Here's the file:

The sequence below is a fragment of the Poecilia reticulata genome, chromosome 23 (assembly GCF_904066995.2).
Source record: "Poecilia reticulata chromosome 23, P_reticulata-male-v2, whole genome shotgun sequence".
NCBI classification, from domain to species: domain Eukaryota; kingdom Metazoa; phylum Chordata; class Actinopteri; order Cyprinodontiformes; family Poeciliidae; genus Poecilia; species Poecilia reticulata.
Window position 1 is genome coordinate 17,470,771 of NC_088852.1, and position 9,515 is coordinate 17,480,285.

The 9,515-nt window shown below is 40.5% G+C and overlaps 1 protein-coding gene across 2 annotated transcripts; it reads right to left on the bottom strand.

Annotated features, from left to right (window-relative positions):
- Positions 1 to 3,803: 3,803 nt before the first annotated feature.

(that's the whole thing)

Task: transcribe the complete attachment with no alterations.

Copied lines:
The sequence below is a fragment of the Poecilia reticulata genome, chromosome 23 (assembly GCF_904066995.2).
Source record: "Poecilia reticulata chromosome 23, P_reticulata-male-v2, whole genome shotgun sequence".
NCBI classification, from domain to species: domain Eukaryota; kingdom Metazoa; phylum Chordata; class Actinopteri; order Cyprinodontiformes; family Poeciliidae; genus Poecilia; species Poecilia reticulata.
Window position 1 is genome coordinate 17,470,771 of NC_088852.1, and position 9,515 is coordinate 17,480,285.

The 9,515-nt window shown below is 40.5% G+C and overlaps 1 protein-coding gene across 2 annotated transcripts; it reads right to left on the bottom strand.

Annotated features, from left to right (window-relative positions):
- Positions 1 to 3,803: 3,803 nt before the first annotated feature.